The answer given to children in this old nursery rhyme is: “As many as red herrings grow in the wood.” The answer for those of us in California is nearly 40,000 commercial strawberry acres, mostly nestled along the Pacific coast, produce a crop worth more than $2 billion a year. About 80 percent of all commercially grown strawberries in the United States come from California. But these totals don’t begin to count what’s grown in backyards all over the country.
This whimsical beauty is an easy plant to grow almost anywhere, making it an ideal choice for beginning gardeners, especially children. It’s best to plant strawberries in early to late spring when the soil warms up. It likes full sun and slightly sandy soil for drainage. Strawberries can stand up to harsh conditions, but when the fruit is forming it’s very thirsty. That’s especially true if grown in patio pots that can get hot because of limited soil volume. Another downside is pests, which love strawberries almost as much as kids love them. Keep an eye out for crop robbers, including birds.
But, even with a black thumb, most people can produce lots of strawberries in their own gardens, which may account for how it has been able to survive through the ages. Strawberries have been traced back to Roman gardens and online sources report that Medieval stonemasons carved strawberry designs on alters and around the tops of pillars in churches and cathedrals, symbolizing perfection and righteousness. The most common explanation for how the strawberry got its name is that children in the nineteenth century threaded the berries into straw and offered them for sale.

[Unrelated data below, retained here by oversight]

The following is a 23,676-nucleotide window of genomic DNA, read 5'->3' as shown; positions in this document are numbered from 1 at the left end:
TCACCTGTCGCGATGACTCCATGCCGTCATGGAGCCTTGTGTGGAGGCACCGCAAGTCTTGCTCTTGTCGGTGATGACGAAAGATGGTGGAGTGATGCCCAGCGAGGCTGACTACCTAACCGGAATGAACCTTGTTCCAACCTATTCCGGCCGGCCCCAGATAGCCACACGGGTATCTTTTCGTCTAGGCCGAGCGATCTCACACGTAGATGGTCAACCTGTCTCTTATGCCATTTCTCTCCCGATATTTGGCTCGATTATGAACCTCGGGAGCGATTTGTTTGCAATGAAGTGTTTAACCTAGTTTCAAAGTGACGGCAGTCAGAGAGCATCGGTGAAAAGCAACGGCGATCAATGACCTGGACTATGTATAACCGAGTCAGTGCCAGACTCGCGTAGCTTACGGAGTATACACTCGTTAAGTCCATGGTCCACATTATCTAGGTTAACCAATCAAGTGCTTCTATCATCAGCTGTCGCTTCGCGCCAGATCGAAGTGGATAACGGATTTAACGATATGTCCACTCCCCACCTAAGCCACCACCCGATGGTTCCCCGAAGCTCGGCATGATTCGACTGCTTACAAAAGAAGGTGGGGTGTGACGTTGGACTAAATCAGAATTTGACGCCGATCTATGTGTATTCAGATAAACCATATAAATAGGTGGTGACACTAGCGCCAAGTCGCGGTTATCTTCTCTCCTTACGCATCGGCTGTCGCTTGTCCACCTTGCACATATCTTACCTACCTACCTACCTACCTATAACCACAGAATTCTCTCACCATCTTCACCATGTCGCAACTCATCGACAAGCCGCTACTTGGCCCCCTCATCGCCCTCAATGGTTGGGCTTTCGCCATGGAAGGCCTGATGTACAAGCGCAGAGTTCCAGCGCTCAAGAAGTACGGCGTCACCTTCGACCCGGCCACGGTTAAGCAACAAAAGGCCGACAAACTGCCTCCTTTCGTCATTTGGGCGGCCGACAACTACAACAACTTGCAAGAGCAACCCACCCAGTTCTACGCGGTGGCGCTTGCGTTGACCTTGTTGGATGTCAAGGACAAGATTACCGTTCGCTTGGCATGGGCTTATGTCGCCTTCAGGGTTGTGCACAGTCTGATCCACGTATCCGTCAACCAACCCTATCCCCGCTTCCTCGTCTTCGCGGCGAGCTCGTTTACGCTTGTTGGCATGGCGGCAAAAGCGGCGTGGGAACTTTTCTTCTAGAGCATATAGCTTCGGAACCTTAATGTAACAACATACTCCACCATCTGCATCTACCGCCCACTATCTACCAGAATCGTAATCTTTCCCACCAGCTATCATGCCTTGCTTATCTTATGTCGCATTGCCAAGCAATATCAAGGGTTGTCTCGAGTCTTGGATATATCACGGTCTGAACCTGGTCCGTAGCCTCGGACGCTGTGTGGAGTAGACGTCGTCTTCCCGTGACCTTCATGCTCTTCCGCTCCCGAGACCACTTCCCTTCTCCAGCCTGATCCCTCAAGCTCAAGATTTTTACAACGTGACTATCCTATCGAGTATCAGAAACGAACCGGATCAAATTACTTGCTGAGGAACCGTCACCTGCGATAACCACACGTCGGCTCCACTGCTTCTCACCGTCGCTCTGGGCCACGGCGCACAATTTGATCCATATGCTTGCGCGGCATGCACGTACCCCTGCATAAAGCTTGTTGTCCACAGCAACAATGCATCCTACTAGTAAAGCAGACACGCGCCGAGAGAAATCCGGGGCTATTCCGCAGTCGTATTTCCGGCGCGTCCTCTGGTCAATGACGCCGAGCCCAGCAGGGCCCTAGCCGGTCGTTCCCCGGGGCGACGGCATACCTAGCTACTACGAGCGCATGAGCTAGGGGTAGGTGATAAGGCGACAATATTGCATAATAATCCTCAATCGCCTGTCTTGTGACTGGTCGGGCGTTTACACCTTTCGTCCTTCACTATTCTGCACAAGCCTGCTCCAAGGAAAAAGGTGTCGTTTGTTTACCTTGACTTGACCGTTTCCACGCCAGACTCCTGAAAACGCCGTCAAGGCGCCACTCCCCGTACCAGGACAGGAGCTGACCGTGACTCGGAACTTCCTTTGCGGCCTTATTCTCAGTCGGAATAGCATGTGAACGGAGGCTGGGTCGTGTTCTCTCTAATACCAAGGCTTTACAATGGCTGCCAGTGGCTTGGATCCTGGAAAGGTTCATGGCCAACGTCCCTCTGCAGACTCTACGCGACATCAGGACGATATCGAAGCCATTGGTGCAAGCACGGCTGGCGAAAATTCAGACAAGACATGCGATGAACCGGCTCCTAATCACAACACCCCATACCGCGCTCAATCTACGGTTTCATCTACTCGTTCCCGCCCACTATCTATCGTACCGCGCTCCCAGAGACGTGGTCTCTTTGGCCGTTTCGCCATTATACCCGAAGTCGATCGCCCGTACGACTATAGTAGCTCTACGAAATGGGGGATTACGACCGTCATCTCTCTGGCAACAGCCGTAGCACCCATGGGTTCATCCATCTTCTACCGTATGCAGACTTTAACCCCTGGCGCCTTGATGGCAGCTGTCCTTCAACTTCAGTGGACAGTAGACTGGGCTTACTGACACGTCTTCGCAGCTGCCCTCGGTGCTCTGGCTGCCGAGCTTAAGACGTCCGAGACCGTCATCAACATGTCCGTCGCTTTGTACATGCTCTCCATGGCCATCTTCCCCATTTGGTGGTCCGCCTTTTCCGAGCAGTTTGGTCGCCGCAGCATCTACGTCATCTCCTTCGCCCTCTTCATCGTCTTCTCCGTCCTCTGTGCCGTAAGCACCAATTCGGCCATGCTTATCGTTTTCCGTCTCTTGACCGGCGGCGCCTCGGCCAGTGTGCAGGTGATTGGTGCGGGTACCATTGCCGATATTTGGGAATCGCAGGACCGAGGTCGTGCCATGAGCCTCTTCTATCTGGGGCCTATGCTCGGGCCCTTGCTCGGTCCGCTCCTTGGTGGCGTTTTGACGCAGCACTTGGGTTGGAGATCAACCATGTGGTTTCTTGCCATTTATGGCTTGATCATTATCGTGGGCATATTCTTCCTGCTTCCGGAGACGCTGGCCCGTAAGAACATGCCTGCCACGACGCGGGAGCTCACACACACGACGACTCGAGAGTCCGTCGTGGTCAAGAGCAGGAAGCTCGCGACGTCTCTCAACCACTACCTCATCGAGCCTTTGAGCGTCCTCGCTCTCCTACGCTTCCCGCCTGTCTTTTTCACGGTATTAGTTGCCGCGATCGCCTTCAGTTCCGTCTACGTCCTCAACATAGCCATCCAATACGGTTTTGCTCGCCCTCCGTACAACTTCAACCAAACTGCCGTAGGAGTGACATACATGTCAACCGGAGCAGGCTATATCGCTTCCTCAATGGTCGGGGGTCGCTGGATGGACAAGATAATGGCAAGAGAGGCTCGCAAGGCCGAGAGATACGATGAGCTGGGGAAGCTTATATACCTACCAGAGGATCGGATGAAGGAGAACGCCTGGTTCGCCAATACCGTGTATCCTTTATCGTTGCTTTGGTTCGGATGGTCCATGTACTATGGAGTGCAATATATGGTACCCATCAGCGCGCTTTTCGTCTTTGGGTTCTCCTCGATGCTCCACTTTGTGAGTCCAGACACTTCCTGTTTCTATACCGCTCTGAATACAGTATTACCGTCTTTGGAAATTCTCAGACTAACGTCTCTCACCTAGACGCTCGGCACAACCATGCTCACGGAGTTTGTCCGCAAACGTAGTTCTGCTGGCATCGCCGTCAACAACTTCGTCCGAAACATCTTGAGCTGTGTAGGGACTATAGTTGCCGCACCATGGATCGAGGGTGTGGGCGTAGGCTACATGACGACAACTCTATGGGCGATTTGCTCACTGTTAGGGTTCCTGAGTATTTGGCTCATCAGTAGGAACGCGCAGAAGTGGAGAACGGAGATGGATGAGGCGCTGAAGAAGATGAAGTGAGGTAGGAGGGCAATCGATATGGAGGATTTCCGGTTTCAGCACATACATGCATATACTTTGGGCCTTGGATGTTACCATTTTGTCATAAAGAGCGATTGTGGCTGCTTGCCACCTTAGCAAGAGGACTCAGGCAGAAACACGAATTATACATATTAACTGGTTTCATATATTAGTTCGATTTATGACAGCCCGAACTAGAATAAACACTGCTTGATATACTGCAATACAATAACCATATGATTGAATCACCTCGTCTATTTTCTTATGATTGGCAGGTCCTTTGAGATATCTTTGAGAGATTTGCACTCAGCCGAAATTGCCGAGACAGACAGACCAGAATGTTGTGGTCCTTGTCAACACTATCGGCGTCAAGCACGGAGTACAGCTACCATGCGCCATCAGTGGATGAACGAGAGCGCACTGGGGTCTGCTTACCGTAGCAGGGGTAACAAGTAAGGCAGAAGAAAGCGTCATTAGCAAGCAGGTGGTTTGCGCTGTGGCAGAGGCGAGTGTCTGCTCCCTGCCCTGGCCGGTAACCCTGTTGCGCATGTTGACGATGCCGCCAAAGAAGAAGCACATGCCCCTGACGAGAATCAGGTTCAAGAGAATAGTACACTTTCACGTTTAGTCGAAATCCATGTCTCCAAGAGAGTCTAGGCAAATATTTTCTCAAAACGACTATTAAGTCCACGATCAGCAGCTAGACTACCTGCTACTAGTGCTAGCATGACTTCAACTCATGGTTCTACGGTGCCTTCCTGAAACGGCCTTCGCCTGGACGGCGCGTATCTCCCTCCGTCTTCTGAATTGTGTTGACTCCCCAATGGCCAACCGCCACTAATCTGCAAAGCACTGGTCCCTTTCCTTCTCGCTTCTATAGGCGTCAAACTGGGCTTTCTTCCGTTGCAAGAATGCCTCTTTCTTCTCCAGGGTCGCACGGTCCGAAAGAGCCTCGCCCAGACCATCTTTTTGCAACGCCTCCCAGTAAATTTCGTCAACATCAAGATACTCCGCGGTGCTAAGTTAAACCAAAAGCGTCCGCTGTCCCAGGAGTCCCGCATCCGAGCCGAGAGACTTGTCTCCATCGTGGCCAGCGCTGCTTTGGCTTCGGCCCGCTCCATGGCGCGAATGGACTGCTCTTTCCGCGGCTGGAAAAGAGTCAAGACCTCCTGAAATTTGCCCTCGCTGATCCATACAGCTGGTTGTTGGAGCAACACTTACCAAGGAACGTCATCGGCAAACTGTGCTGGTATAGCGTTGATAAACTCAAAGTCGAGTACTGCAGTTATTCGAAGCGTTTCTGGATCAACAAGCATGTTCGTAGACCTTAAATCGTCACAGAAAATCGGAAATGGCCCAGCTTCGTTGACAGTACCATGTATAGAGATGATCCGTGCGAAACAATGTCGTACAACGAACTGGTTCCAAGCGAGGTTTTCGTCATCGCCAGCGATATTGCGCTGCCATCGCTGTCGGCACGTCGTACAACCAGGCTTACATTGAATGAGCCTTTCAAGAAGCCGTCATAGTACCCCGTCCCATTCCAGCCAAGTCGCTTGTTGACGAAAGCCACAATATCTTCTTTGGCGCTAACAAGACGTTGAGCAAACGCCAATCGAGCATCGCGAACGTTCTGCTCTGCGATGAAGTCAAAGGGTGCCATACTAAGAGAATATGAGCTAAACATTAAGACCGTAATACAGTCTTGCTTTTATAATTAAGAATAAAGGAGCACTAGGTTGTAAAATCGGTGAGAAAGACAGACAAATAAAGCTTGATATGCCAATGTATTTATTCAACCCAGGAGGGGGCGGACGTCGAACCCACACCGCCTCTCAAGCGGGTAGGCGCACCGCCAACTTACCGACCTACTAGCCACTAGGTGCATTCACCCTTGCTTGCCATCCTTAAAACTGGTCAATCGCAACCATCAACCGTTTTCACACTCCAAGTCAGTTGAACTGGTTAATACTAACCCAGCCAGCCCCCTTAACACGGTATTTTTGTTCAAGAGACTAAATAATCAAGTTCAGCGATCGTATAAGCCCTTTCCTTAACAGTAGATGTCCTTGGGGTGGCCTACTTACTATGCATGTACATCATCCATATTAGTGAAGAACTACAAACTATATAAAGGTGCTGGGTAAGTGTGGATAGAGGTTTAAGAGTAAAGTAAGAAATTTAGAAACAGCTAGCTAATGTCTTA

Whether you grow them yourself or buy them from farmers markets or grocery stores, what you’ll bring to the table is a nutritional powerhouse. Jodi Reinman at the California Strawberry Commission says a new study from UCLA published in the “Journal of Medicinal Food,” finds the antioxidant power in strawberries becomes
bioavailable or ready to work in the blood after just a few short weeks of eating, resulting in the potential for improved defense against chronic disease.
“There’s a lot of talk today about the levels of antioxidants in fruit,” said Dave Grotto, RD, and author of 101 Optimal Life Foods, “But just because a food contains antioxidants does not guarantee that those antioxidants are available for use by the body once eaten. This study
validates the importance of eating super foods like strawberries on a regular basis.”
For 50 ways to eat strawberries, download the commission’s new strawberry recipe
iPhone app at http://bit.ly/8LANJo Visit the California Strawberry Commission online at calstrawberry.org